ERIC Identifier: ED364926 Publication Date: 1993-00-00
Author: Aiex, Nola Kortner Source: ERIC Clearinghouse on
Reading English and Communication Bloomington IN.
A Communicative Approach to Observation and Feedback. ERIC
Classroom observation and evaluation of teachers by supervisors or principals
is a delicate process. This Digest focuses on the cultivation of a communication
approach to that process.
Most teachers would welcome feedback from their
supervisors about improving teaching, but they rarely receive it (Ingham, 1990).
Instead, supervisor feedback many times takes the form of one-dimensional rating
scales, or is seen as a tool in the hire-fire process (Dunkleberger, 1982).
Some teachers seem to like to be helped, and they expect to be told what to
do as well. For them, evaluations containing prescriptions of what to do are
welcome. Beginning teachers, for example, seem to prefer models and direction to
collaboration. However, many other practice teachers and inservice teachers have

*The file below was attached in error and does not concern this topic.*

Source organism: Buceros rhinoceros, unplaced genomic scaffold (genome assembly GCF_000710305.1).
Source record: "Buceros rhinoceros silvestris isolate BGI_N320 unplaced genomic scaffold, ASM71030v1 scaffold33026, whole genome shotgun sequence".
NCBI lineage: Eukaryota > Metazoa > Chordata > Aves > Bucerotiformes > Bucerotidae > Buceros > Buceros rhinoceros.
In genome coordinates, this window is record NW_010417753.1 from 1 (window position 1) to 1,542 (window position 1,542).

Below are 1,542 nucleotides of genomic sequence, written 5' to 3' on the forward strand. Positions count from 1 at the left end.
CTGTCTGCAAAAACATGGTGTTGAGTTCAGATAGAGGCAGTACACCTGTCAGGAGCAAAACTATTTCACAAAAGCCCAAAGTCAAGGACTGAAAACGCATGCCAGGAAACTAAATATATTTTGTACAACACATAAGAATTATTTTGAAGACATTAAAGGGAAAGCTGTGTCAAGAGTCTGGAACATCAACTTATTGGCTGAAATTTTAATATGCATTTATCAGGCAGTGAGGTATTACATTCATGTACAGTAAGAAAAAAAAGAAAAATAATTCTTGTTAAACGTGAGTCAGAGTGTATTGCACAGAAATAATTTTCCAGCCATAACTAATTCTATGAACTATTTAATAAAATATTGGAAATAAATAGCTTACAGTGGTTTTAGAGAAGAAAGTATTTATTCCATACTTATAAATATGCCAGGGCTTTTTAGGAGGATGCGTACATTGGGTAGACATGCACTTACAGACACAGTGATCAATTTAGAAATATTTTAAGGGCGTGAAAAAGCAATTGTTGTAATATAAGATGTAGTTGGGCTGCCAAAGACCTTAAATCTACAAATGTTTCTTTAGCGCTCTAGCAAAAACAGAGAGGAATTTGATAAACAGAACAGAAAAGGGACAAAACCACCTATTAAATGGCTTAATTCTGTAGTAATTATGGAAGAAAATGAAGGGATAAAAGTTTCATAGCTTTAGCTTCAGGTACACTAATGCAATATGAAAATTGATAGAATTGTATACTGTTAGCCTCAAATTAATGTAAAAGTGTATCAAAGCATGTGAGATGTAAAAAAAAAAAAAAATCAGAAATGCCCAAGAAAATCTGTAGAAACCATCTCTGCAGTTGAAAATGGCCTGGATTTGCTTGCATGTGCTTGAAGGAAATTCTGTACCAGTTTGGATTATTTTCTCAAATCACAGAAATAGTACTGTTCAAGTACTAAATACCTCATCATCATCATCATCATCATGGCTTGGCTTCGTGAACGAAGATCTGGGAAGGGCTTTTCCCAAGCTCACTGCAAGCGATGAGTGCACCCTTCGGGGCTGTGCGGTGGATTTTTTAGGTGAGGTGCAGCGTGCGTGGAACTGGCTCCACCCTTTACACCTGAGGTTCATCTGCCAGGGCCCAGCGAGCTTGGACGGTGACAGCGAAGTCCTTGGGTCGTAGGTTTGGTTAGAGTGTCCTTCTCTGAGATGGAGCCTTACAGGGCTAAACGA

a keen interest in seeing how others teach. Observing others in order to get a
different perspective on teaching is not the same as being told what to do by
others. Observing to explore is a process; observing to help or evaluate is a
Many times the role of the principal is
unclear in this observation process. Some states have attempted to legislate the
observation and evaluation process, setting minimum criteria that teachers must
meet (Sullivan and Wircenski, 1988). In many communities the school board will
have an approved observation instrument, which may or may not be satisfactory
for principal and teacher.
A number of standardized observation formats are available to
principals--those of Ned Flanders, Pamela Noli, and R.T. Hyman are popular and
are recommended by many supervisors. Each contains valuable clues as to which